Distribution in Japan
In 2011, the flagship HMV store in Shibuya, Tokyo closed its doors forever as the vast majority of music consumers in Japan now purchase and listen to digital music via mobile devices and computers. In today's music business, distribution means getting your digital music products into the main download and streaming services in Japan, such as Spotify, Apple Music , Amazon Music, YouTube Music, AWA, Line Music, kkbox, etc.
78.2 billion YEN's worth (over US$700 million) in digital music sales were made in Japan in 2020.
As a foreign indie label or artist, you can easily get your music on Spotify Japan, Apple Music Japan , Amazon Music Japan, YouTube Music Japan and other Japanese music platforms by using a digital distributor such as CDBaby, TuneCore, Distrokid, SongCast, Ditto, etc. Of course you can use a Japanese digital distributor like the ones found here that can get your music to some more Japanese music platforms, but it is not absolutely necessary as most Japanese people get their music from the top platforms aforementioned.
* In regards to distributors for foreign indie artists, we have found that CDBaby gets your music quicker to a wider selection of Japanese platforms such as Spotify Japan, LINE Music, AWA, kkbox, Apple Music Japan, and Amazon Music Japan. It is up to you which distributor you choose. You can always ask which Japanese platforms each one distributes to before using them.
Release a "Japan Edition" Digital Album or Single on Spotify, Apple Music, etc.
When submitting your "Japan Edition" album to your digital distributor, use an album cover with Japanese text on it. It should be a different album than previously released (i.e. new songs, remixes, arrangements, bonus tracks, greatest hits, new titles). You can add the words "(Japan Edition)" to the title of your album. Example: My Best Hits Album (Japan Edition)
If you have used CDBaby, Tunecore or another digital distributor, chances are your music is already available on the main Japanese platforms like Spotify Japan, Apple Music Japan , Amazon Music Japan, and YouTube Music Japan.
If not, ask your digital distributor if they can add your music to them. Then make sure to add the links to your Japanese website to start earning revenues from Japan. If you create a Japanese website at TopMusic.jp, they will search for your music at the main Japanese music platforms and add the links for you.
Of course there are other digital music platforms in Japan. If you really want your music available at all the digital music platforms in Japan, you can contract with a Japanese indie record label or use a Japanese digital music distributor. In either case, the label or distributor will take 30-50% of your sales and may also charge you other fees and taxes. For many foreign indies, Spotify Japan, Apple Music Japan , Amazon Music Japan, and YouTube Music Japan are sufficient.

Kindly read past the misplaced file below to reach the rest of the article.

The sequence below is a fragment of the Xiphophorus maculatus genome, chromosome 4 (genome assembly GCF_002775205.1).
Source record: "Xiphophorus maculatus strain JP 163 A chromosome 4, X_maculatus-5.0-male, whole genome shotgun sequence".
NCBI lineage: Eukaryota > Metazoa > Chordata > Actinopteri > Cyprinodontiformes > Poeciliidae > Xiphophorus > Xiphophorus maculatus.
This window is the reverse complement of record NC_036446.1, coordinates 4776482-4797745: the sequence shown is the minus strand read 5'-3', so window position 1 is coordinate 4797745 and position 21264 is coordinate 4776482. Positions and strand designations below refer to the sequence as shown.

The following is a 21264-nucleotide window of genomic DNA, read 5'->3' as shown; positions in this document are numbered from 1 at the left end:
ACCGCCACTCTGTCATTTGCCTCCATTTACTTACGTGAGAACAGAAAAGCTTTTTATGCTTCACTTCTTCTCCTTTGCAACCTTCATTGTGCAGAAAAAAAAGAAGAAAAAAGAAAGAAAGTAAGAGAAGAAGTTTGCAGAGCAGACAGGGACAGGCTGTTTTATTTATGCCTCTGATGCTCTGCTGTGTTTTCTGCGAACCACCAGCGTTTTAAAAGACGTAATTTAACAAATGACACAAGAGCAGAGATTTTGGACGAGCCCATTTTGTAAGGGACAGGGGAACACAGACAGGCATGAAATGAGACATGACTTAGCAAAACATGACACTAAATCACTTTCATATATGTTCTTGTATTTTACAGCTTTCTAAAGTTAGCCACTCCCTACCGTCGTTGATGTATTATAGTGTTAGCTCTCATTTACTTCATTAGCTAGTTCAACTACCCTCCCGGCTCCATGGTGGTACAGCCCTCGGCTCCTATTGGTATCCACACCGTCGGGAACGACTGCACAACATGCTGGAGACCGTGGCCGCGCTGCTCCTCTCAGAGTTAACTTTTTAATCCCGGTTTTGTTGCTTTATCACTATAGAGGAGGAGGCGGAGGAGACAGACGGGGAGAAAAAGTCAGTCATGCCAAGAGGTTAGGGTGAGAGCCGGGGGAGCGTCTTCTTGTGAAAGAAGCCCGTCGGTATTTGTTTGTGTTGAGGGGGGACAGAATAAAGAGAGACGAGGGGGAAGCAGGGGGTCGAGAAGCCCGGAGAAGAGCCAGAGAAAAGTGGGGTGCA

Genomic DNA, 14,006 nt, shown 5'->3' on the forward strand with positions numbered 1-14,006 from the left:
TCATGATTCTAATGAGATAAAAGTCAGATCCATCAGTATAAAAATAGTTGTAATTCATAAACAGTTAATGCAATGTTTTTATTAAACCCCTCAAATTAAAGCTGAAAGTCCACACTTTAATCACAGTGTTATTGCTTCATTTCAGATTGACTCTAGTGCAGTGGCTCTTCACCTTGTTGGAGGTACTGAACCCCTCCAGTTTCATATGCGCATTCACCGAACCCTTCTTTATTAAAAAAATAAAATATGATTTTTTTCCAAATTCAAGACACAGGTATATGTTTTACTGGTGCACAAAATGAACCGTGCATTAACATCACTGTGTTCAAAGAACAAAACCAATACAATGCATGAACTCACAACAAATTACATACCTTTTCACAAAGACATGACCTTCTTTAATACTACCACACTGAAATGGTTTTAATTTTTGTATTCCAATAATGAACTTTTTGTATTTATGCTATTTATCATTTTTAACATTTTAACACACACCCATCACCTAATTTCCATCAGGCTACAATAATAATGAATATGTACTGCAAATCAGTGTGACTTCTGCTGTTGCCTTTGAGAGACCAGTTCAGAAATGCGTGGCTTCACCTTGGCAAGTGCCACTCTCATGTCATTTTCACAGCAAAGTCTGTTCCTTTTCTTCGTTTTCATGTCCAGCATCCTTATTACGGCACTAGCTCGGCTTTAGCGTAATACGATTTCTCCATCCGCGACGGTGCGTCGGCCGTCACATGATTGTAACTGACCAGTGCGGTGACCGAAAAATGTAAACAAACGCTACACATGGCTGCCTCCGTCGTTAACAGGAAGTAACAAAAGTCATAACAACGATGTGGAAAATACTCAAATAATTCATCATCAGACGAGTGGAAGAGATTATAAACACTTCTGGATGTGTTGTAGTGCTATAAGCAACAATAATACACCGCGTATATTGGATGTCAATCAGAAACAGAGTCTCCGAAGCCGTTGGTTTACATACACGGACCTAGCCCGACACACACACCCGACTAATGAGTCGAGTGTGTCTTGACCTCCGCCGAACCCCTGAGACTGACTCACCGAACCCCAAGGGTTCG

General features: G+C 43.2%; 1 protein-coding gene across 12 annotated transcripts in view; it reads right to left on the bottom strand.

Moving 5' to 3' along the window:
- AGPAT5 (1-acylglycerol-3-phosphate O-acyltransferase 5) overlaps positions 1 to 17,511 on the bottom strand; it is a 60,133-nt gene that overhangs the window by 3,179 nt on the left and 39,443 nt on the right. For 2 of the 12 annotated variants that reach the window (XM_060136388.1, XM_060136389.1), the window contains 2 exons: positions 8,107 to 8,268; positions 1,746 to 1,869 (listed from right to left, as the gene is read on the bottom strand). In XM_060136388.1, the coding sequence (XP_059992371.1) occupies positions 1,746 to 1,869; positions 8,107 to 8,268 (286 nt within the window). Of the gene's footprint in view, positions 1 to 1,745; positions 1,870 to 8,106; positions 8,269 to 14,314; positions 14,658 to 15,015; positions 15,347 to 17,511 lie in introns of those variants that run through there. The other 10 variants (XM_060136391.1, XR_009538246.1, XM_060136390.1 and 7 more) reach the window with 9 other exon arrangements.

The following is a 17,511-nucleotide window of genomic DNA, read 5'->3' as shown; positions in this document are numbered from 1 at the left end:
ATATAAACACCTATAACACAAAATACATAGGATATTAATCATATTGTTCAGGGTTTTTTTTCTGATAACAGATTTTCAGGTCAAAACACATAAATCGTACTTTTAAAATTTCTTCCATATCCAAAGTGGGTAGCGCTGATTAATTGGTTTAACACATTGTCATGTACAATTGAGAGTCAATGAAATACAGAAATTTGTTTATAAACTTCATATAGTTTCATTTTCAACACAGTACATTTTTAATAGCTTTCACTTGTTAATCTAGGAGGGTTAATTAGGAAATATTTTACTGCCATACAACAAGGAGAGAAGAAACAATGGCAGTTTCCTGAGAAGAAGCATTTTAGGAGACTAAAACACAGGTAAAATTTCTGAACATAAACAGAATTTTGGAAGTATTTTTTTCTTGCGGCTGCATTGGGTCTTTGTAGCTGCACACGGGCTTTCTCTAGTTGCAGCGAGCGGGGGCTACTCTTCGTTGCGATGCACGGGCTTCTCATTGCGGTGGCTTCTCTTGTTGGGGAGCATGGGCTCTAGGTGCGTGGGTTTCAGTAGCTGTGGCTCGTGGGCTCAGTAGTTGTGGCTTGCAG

The sales of CD's in Japan has decreased steadily year by year. Most Japanese music consumers under age 40 do not purchase CD's or own a CD player. Nowadays, it is not necessary for foreign artists/labels to contract with a Japanese record label or distributor to sell CD's in Japan. Music sales and listening are primarily digital and made online or via mobile carrier.
However, there are still music fans and collectors in Japan who purchase unique CD's and vinyl records. That is why there are still small record shops still operating in Japan today. Compared to the revenue earned from 1 stream of your music (e.g. $0.004 on Spotify), the sale of 1 vinly record (e.g. $20) is 5,000 times more. That is why bands, artists and labels focus on selling physical music products and merch even though it involves initial production costs.
If you have physical products such as CD's, vinyl records, and other merch such as T-shirts, you can sell them directly to Japanese consumers from your Japanese website (or Bandcamp which has a Japanese language interface, or CDBaby which can get your CD/record into Amazon Music Japan).
Make a "Japan Limited Edition" or "Japan Special Edition" CD or vinly record for collectors and music fans.
* An obi strip is a paper sash (sleeve) printed with info in Japanese and is wrapped around the CD or vinyl record packaging. For decades, this technique was used to "Japanify" foreign import products so they could be sold in Japan. See examples below.
Other ways to "Japanify" your product is to put a sticker printed with Japanese text on the packaging or directly adding the Japanese to the packaging design for printing. Your CD or record manufacturing/printing company should provide you with some options for packaging, printing and labeling. You can also enhance your product by including collector stickers, posters or liner notes in Japanese as well.